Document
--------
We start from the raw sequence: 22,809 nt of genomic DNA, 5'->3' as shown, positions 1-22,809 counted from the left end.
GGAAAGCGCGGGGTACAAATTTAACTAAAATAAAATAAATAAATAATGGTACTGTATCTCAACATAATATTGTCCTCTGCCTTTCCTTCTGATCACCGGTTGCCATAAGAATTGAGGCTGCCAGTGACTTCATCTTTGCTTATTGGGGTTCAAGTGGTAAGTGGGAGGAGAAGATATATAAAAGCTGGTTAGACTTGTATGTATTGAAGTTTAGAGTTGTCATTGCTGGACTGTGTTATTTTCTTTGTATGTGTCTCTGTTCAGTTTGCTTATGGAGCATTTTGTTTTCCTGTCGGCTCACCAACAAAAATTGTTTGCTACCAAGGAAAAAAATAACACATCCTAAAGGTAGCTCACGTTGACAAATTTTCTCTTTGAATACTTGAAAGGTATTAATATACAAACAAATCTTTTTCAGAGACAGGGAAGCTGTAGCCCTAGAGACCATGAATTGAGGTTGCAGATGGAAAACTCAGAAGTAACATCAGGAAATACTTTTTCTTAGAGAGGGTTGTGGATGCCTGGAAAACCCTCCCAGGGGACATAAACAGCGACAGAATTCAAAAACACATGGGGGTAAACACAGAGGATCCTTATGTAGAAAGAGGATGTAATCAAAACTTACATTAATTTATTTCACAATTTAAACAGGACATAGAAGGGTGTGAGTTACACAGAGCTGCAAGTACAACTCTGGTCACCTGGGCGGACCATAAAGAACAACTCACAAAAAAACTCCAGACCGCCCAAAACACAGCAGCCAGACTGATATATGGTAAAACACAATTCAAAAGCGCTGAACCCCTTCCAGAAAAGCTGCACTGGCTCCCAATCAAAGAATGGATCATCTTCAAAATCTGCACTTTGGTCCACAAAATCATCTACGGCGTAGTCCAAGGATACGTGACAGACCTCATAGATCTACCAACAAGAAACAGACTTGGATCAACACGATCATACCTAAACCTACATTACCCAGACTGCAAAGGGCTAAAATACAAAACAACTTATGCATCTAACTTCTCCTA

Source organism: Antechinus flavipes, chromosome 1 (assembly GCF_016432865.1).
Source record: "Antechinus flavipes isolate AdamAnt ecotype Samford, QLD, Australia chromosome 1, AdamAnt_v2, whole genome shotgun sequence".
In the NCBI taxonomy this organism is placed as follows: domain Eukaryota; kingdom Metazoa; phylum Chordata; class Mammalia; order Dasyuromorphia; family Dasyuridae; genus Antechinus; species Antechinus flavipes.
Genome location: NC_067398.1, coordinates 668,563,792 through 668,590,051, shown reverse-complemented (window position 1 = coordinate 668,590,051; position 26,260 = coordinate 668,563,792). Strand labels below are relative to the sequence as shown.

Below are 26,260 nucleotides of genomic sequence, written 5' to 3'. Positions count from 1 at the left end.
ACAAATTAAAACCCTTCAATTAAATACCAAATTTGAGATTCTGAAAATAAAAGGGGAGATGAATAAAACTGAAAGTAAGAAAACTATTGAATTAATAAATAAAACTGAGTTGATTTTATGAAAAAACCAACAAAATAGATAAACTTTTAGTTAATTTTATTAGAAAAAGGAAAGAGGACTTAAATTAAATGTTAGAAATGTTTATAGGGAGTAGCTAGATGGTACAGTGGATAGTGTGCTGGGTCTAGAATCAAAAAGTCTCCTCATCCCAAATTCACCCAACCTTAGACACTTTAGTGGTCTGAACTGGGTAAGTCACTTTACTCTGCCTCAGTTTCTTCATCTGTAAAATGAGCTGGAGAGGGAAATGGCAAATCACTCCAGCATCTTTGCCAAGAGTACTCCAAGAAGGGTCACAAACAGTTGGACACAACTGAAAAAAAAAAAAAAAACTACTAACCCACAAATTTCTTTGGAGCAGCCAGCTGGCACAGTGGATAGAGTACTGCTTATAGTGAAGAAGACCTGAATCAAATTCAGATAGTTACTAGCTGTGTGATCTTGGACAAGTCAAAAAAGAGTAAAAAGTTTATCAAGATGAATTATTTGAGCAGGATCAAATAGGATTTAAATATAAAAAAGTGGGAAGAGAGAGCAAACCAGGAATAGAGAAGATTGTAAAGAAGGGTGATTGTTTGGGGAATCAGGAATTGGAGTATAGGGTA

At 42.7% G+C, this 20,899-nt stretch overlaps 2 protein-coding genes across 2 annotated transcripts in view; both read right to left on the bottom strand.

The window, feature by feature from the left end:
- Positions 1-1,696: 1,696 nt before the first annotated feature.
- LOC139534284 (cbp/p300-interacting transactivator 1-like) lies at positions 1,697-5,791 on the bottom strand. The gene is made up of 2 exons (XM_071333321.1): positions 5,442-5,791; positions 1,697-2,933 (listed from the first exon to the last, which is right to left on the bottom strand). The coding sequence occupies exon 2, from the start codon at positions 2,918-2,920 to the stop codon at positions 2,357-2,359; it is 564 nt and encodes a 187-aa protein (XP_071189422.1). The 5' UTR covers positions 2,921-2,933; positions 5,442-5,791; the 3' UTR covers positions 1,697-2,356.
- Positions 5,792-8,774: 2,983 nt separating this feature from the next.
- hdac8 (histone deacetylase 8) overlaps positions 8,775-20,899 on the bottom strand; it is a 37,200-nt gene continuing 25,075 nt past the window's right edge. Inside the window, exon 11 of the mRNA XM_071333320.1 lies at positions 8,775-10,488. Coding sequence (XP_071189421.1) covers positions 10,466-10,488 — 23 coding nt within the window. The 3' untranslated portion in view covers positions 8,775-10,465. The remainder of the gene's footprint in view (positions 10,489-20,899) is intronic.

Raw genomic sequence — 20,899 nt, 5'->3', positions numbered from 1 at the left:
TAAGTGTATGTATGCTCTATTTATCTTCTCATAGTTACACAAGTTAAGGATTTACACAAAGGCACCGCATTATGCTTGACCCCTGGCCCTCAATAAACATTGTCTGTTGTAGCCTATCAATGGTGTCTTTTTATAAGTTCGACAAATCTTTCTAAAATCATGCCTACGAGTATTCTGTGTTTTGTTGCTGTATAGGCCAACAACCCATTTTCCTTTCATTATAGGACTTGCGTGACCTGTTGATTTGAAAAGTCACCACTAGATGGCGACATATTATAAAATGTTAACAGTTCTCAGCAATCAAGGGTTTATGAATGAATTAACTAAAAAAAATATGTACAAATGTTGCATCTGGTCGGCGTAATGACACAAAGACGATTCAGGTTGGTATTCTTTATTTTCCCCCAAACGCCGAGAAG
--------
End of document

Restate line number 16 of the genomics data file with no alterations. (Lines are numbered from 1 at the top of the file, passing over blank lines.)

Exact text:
TAAGTGTATGTATGCTCTATTTATCTTCTCATAGTTACACAAGTTAAGGATTTACACAAAGGCACCGCATTATGCTTGACCCCTGGCCCTCAATAAACATTGTCTGTTGTAGCCTATCAATGGTGTCTTTTTATAAGTTCGACAAATCTTTCTAAAATCATGCCTACGAGTATTCTGTGTTTTGTTGCTGTATAGGCCAACAACCCATTTTCCTTTCATTATAGGACTTGCGTGACCTGTTGATTTGAAAAGTCACCACTAGATGGCGACATATTATAAAATGTTAACAGTTCTCAGCAATCAAGGGTTTATGAATGAATTAACTAAAAAAAATATGTACAAATGTTGCATCTGGTCGGCGTAATGACACAAAGACGATTCAGGTTGGTATTCTTTATTTTCCCCCAAACGCCGAGAAG